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Lawsuits accuse Harrison, local Catholic institutions

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Monsignor Craig Harrison during a June 2019 interview.

Two unnamed plaintiffs have filed lawsuits alleging Monsignor Craig Harrison sexually assaulted them as minors while his former supervisors at the Roman Catholic Diocese of Fresno, St. Francis of Assisi Catholic Church in Bakersfield and St. Joseph Church in Firebaugh looked the other way.

The suits were filed Tuesday in Alameda County Superior Court under the terms of a 2019 law, the California Child Victims Act, giving survivors of childhood sexual assault until the end of 2022 to pursue civil claims against those responsible, essentially opening a window that is typically closed in such cases by statutes of limitations.

The virtually identical legal actions rekindle a controversy surrounding a popular local spiritual leader whose suspension by the diocese two years ago opened a series of accusations and counter-accusations culminating in Harrison's resignation in February as pastor of St. Francis.

Harrison has repeatedly denied he ever acted in a sexually inappropriate way. His lawyers say Harrison's accusers are trying to extract payment from the church.

"We said from the very beginning that this was always, ultimately about money," defense attorney Kyle J. Humphrey stated in a news release Wednesday. "It is shameful, but not surprising, and is just another opportunity for us to once again demonstrate Monsignor Craig's innocence."

A representative of the diocese declined to comment on the lawsuits, saying it wants to protect the rights of the diocese and the privacy of people involved. Chancellor Cheryl Sarkisian also would not say whether canon law proceedings launched against Harrison last year continue.


Harrison has been investigated by the diocese and by at least three Central Valley law enforcement agencies, each of which declined to file criminal charges, either because they could not corroborate the claims of alleged victims or the statute of limitations had already expired.

Compared with other accusations against Harrison that have become public since he was placed on administrative leave in May 2019, Tuesday's lawsuits provide little detail about what he is alleged to have done while serving at St. Francis from 1989 to 1991 and at St. Joseph between 1992 and 1999. It says he befriended the accusers then groomed and sexually assaulted them.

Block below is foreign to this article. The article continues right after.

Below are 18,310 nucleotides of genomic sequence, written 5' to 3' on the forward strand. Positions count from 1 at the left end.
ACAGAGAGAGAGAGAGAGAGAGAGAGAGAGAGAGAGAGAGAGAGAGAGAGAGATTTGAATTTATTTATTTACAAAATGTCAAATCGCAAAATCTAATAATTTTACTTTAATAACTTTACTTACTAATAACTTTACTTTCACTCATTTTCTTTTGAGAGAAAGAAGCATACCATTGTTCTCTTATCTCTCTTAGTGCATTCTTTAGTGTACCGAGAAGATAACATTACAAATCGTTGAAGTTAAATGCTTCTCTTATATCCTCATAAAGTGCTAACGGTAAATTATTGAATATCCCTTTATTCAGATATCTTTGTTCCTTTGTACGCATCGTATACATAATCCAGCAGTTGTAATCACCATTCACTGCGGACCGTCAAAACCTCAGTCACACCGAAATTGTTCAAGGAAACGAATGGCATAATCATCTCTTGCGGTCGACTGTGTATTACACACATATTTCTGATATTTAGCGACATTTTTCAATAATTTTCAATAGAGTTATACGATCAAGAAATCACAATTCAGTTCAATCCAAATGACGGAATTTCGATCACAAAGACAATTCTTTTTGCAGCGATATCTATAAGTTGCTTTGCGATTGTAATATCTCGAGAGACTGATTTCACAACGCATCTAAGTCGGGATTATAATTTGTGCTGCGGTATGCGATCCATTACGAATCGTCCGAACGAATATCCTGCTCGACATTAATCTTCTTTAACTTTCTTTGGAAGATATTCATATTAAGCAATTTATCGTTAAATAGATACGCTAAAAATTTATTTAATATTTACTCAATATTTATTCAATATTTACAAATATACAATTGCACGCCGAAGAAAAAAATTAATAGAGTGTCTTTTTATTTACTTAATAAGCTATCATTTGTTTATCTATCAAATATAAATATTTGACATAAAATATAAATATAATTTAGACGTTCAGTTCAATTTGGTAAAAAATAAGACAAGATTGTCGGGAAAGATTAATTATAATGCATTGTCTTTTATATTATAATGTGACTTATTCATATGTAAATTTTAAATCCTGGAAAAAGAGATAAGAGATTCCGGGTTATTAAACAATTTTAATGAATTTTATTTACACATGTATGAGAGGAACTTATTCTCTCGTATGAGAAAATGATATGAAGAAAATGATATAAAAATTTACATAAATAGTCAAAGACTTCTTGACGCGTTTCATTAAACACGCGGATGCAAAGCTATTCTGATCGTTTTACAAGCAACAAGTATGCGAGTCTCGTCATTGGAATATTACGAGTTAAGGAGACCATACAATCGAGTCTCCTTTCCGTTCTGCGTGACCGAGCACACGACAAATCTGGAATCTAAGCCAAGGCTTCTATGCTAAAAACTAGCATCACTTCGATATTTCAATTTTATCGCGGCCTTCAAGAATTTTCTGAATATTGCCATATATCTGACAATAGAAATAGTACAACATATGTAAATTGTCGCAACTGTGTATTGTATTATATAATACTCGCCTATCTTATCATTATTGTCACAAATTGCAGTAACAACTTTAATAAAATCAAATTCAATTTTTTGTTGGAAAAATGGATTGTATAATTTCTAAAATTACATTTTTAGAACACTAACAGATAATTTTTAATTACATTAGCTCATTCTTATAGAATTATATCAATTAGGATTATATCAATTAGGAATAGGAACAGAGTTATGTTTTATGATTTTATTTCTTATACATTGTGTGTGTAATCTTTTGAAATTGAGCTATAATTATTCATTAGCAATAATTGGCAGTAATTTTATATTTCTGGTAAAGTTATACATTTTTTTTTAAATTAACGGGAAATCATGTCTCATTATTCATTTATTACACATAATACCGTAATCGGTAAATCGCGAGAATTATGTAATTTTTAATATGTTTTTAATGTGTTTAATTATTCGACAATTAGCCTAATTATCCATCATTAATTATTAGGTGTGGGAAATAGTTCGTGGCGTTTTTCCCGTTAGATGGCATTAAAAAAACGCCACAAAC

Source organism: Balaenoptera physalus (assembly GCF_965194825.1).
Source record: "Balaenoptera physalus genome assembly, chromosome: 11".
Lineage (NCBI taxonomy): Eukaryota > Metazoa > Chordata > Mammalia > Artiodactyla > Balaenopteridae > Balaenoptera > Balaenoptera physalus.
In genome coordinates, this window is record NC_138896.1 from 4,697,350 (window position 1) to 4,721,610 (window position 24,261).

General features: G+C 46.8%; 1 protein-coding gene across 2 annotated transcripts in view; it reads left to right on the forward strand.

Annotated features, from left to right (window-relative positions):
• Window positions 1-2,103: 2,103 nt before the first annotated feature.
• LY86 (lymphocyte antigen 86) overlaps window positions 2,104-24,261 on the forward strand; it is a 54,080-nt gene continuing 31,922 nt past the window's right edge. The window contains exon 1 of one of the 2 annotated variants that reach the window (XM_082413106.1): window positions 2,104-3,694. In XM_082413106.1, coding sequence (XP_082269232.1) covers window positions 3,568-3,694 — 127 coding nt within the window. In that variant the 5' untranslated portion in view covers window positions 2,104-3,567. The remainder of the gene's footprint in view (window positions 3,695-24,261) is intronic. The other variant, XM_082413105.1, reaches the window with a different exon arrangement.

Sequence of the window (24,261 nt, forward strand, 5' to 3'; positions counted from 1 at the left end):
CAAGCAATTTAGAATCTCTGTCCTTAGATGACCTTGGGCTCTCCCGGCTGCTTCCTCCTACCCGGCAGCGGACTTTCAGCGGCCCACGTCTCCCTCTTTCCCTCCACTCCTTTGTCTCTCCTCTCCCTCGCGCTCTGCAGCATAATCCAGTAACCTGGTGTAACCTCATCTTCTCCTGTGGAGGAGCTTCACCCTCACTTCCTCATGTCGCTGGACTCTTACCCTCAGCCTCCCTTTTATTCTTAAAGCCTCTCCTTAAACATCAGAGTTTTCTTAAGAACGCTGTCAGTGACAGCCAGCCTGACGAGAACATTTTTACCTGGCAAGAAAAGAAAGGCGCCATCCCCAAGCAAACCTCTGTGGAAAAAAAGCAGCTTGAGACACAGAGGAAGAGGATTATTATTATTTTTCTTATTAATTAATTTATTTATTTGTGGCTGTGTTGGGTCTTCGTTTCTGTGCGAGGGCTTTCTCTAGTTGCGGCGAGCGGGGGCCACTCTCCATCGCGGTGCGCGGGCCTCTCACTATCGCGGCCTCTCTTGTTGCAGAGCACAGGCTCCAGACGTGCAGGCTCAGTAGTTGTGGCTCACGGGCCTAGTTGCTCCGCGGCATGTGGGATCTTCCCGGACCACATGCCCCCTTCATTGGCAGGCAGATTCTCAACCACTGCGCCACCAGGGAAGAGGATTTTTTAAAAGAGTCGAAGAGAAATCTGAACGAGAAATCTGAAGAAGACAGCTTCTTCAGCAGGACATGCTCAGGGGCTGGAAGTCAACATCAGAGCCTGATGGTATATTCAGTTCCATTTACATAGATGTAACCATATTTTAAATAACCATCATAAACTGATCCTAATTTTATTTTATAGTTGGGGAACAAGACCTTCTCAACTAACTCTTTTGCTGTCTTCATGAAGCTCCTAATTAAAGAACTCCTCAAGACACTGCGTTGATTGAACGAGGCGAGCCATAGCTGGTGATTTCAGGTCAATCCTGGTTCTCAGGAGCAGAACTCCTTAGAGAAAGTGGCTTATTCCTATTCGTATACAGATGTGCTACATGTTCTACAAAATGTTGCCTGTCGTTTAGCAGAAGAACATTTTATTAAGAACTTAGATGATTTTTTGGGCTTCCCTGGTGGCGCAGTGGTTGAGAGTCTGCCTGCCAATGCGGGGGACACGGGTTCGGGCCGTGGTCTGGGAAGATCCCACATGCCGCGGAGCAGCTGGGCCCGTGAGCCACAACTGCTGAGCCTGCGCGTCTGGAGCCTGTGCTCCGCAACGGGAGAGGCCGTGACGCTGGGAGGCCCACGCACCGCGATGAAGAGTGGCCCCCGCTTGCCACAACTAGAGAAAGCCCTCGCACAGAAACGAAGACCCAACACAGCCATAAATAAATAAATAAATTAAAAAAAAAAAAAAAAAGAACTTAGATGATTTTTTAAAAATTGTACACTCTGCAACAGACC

At a news conference streamed online from Fresno Wednesday, a lawyer involved in the cases said the alleged Bakersfield victim turned 14 during the time he was repeatedly assaulted by Harrison, and that the accuser from Firebaugh was between the ages of 15 and 17 when he was allegedly abused.


Both filings focus more closely on what the diocese and the two churches did or didn't do to protect the accusers. The lawsuits allege they allowed abuse to happen by failing to dismiss, discipline, suspend or properly supervise Harrison.

The suits say the diocese and the churches actively shielded Harrison from responsibility for the alleged assaults, failed to acknowledge the existence of prior complaints against him, did not report accusations to civil or criminal authorities and continued to provide him financial support.

"Defendants knew or had reason to know, or were otherwise on notice, that (Harrison) had engaged in unlawful sexual-related conduct with minors in the past, and/or was continuing to engage in such conduct with (the accuser) and failed to take reasonable steps, and to implement reasonable safeguards, to avoid acts of unlawful sexual conduct in the future by (Harrison)," states the lawsuit alleging events at St. Francis.


During Wednesday's news conference, plaintiffs attorney Jeff Anderson commended the accusers for having the courage to pursue their cases. He also acknowledged Harrison's considerable stature within Bakersfield society.

"We are very aware that Monsignor Harrison is very powerful," he said. "We're aware that he is a very prominent (individual) and we're very aware that he has been a very public pastor in and around the diocese of Fresno for many years, and (is) beloved by many and trusted by many."

"But," he continued, "what we also know and have developed a body of evidence to show, as we allege in the suits, that as powerful as he is and as prominent as he has been … he's also a predator. And it's time."

Anderson additionally called on the bishop of the Fresno diocese, Joseph V. Brennan, to release a list of local clergy who have been credibly accused of child and sexual assault.